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strange problem

Discussion in 'Microcontrollers, Programming and IoT' started by jimtr6, Jul 2, 2010.

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  1. jimtr6


    Jun 16, 2010
    I programmed a 12F629 and inserted it into my breadboard and it works fine, so I put it on my perfboard in a socket and it will not work, it has an internal oscillator so my connections are only voltage supply and ground, no other connections to the ports, the program simply turns a port on high when I apply a high to to an input. I took it out put it in the breadboard again and it works, I'm just using a logic probe at this point although on the breadboard it lights the LED if I hook it up. I'm baffled, I even made a second board thinking there was a strange issue with the first, still no go, I'm using two boards, one is perfboard the other is Radio Shacks Archer experimenter board made for TTL, neither one will work. No shorted or open pins, voltage and ground are on the pins of the chip, what could cause this??? much appreciated if I can get any help with this.
  2. davenn

    davenn Moderator

    Sep 5, 2009
    it really most likely is a mistake in the more permanently wired board you have done
    PIC chips are not that touchy to make work ...something has been overlooked ;)
    I couldnt imagine anything else

  3. jimtr6


    Jun 16, 2010
    I checked and double checked, actually built second third and fourth boards,those just having voltage supply and ground, no input or output connections to pins, just using a logic probe. The boards with no input will allow the chip to operate (just LED flash), the programs looking for a high on GPI05 and then making the LED flash is a different story, I have added pull down resistors which I should have done from the beginning but the Experimenter Board from Radio Shack just will not work, this is strange stuff, as I said there are no connection issues, I checked double checked, it is something that evades me, oh ya, did 47uA cap across the rails and high frequency caps on inputs....puzzled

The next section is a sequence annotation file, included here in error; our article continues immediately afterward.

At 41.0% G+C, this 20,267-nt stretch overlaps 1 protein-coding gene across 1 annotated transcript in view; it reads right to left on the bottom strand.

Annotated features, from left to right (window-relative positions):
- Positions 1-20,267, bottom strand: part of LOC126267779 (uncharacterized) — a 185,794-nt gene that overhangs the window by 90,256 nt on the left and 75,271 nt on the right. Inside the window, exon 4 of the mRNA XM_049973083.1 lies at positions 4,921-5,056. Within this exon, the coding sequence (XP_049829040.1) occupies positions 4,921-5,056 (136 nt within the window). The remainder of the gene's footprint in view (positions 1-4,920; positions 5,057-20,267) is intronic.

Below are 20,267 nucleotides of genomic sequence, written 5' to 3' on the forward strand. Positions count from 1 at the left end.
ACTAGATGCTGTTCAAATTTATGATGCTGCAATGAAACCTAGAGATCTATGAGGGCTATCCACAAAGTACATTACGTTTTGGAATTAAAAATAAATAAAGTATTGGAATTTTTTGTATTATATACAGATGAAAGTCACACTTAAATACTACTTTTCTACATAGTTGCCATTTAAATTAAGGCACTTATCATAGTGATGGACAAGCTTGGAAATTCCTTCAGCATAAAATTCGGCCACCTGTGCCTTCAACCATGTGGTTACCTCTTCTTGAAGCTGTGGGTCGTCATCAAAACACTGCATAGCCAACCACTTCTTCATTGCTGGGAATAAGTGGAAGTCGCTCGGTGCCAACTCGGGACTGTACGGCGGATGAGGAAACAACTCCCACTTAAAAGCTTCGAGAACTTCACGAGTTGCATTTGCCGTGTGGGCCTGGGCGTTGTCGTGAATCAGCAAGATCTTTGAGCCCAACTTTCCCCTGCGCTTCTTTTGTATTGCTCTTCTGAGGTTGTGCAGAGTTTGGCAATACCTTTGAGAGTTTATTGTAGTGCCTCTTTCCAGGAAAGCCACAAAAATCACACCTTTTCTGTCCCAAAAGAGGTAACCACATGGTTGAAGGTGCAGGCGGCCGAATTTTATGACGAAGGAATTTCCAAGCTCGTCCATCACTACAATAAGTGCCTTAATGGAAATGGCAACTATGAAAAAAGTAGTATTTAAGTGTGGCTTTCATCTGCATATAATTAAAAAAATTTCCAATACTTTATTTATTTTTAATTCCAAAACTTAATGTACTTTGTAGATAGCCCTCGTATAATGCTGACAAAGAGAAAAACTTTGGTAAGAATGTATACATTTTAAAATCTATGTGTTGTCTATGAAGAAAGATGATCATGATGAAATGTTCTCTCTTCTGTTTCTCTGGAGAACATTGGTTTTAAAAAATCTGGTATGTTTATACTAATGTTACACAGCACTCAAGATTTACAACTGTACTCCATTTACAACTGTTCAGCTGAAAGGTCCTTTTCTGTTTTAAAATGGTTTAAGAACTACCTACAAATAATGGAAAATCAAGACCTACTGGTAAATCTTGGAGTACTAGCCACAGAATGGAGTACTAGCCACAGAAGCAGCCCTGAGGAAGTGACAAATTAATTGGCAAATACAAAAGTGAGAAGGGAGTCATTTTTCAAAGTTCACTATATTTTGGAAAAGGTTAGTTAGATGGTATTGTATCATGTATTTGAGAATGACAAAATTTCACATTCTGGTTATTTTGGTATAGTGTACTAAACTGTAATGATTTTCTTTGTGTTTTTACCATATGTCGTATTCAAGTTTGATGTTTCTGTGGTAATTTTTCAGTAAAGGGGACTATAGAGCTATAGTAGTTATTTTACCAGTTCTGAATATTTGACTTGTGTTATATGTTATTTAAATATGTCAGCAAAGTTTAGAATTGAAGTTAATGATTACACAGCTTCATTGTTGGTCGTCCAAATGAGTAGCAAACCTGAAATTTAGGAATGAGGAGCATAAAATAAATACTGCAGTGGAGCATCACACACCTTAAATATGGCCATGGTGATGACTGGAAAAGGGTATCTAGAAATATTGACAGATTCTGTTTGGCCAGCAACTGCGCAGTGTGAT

4. PopleWebDesign


    Jul 9, 2010
    Presumably you got this sorted, but one of the key things I keep finding with Micros is the need for a decoupling (noise reducing) capacitor across the chip's supply as close as possible to the chip, I usually pop a ceramic 104 on the bottom of any veroboard on any microcontroller that is in use. Works a treat with the PIC16F84A s that I usually use same for GAL.

    Literally across the bottom of the chip holder. (not ideal when it comes to not damaging the circuit but quick easy and reliable for a prototype).

    Best of luck.

  5. (*steve*)

    (*steve*) ¡sǝpodᴉʇuɐ ǝɥʇ ɹɐǝɥd Moderator

    Jan 21, 2010
    The other issue is that there may be a reset pin left floating. The programmer may be holding this pin to an appropriate level, but if left floating it may cause the uC to be reset continually or intermittently.

    The fact that the reset pin can be programmed to act in different ways means that you can do this accidentally.
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